Table 1. Key parameters of DNS, including the Reynolds numbers $Re_b$ and $Re_\tau$, computational domain size $L_x\times L_y\times L_z$, number of grid points $N_x\times N_y\times N_z$, grid resolution ${\rm \Delta} x^+\times {\rm \Delta} y^+\times {\rm \Delta} z^+$ and the time separation $T_s^+$ of data storage.

Once the turbulence is fully developed to a statistically stationary state, the instantaneous flow fields are stored with a time separation of $T_s^+$, ranging from 0.35 to 0.60 at different Reynolds numbers (see table 1). Since $T_s$ determines the largest resolved frequency, it should satisfy $T_s\le {\rm \Delta} x/U_{bc}$ in order to resolve the energy-containing convection line, where $U_{bc}$ is the bulk convection velocity (defined later in § 5.3). The above criterion is satisfied in all test cases. The wavenumber–frequency spectrum of wall pressure fluctuations is then calculated using the method described by Choi & Moin (Reference Choi and Moin1990). The time series of wall pressure fluctuations $p(x,z,t)$ are divided into $M$ intervals with 50 % overlapping between two neighbouring intervals. Each interval contains $N_t=512$ successive snapshots. A Fourier transform is then performed over the wall pressure fluctuation in each time interval in the streamwise and spanwise directions and in time to obtain the Fourier modes as

(2.2)\begin{align} \hat p({k_x},{k_z};\omega ) &= \frac{1}{{{L_x}{L_z}\sqrt {T\int_0^T {w{{(t)}^2}\,{\rm{d}}t} } }} \nonumber\\ &\quad \times\int_0^T {{\rm{d}}t\int_0^{{L_x}} {{\rm{d}}\kern0.7pt x \int_0^{{L_z}} {{\rm{d}}z \cdot w(t)p(x,z;t){\exp({-{\rm{i}}(x{k_x} + z{k_z} - \omega t)})}} } }, \end{align}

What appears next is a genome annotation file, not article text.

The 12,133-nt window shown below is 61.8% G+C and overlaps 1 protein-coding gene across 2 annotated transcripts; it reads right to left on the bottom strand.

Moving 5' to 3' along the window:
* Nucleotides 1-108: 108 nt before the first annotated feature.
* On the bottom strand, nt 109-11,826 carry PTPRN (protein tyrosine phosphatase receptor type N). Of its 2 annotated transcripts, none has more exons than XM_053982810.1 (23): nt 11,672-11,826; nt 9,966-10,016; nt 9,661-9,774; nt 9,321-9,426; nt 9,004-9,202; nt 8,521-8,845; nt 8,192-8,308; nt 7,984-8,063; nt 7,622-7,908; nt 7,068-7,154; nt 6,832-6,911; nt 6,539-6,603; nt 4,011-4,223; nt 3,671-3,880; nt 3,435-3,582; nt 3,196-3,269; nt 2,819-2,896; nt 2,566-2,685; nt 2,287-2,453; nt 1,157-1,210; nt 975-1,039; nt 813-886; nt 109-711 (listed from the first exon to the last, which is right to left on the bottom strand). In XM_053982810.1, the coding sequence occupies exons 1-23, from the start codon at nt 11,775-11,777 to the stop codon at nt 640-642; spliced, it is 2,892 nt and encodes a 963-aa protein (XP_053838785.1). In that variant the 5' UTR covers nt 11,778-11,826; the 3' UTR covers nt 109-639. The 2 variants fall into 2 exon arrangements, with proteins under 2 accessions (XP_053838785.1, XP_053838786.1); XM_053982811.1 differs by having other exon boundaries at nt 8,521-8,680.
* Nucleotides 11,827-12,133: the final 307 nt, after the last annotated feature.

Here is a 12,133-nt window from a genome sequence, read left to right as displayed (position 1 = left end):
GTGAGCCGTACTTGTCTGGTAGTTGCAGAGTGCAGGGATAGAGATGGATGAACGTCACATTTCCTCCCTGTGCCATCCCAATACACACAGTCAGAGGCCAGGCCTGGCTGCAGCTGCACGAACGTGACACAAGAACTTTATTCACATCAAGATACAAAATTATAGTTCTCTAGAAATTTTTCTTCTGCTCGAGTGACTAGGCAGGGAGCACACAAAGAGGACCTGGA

where $T=N_t\cdot T_s$ is the time duration of each interval and $w(t)$ is a standard Hanning window. Since all the DNS data are calculated on discrete grids, practically the discrete Fourier transform is used to compute $\hat p(k_x,k_z;\omega )$ as

(2.3)\begin{align} \hat p({k_x},{k_z};\omega ) &= \frac{\sqrt {8/3}}{{{N_x}{N_z}{N_t}}} \sum_{l=0}^{N_x-1}\sum_{m=0}^{N_z-1}\sum_{n=0}^{N_t-1}w \left(\frac{nT}{N_t}\right)p\left(\frac{lL_x}{N_x},\frac{mL_z}{N_z},\frac{nT}{N_t}\right)\nonumber\\ &\quad \times\exp({- {\rm{i}}(lL_x{k_x}/N_x + mL_z{k_z}/N_z - nT\omega/N_t)}), \end{align}

where a coefficient $\sqrt {8/3}$ is included to keep the r.m.s. value of $p$ unchanged after applying the window function $w(t)$. The wavenumber–frequency spectrum of wall pressure fluctuations is then calculated as